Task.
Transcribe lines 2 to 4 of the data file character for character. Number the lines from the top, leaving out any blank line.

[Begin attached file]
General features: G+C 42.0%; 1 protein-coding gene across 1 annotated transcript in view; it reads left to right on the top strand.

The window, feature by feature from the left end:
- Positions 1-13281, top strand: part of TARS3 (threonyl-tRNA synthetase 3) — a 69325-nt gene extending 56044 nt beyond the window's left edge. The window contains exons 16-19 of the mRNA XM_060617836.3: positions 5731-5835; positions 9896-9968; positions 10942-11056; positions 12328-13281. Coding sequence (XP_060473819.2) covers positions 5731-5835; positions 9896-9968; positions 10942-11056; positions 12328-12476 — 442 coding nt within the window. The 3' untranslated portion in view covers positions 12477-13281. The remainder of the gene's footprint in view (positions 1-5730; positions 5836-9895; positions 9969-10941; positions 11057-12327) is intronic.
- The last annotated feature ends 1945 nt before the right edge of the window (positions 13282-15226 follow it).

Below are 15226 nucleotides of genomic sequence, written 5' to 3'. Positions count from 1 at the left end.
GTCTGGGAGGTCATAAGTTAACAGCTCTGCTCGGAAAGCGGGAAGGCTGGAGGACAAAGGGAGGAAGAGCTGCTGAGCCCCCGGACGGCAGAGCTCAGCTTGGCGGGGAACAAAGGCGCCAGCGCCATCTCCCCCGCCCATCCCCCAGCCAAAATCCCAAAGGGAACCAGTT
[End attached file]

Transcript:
The window, feature by feature from the left end:
- Positions 1-13281, top strand: part of TARS3 (threonyl-tRNA synthetase 3) — a 69325-nt gene extending 56044 nt beyond the window's left edge. The window contains exons 16-19 of the mRNA XM_060617836.3: positions 5731-5835; positions 9896-9968; positions 10942-11056; positions 12328-13281. Coding sequence (XP_060473819.2) covers positions 5731-5835; positions 9896-9968; positions 10942-11056; positions 12328-12476 — 442 coding nt within the window. The 3' untranslated portion in view covers positions 12477-13281. The remainder of the gene's footprint in view (positions 1-5730; positions 5836-9895; positions 9969-10941; positions 11057-12327) is intronic.
- The last annotated feature ends 1945 nt before the right edge of the window (positions 13282-15226 follow it).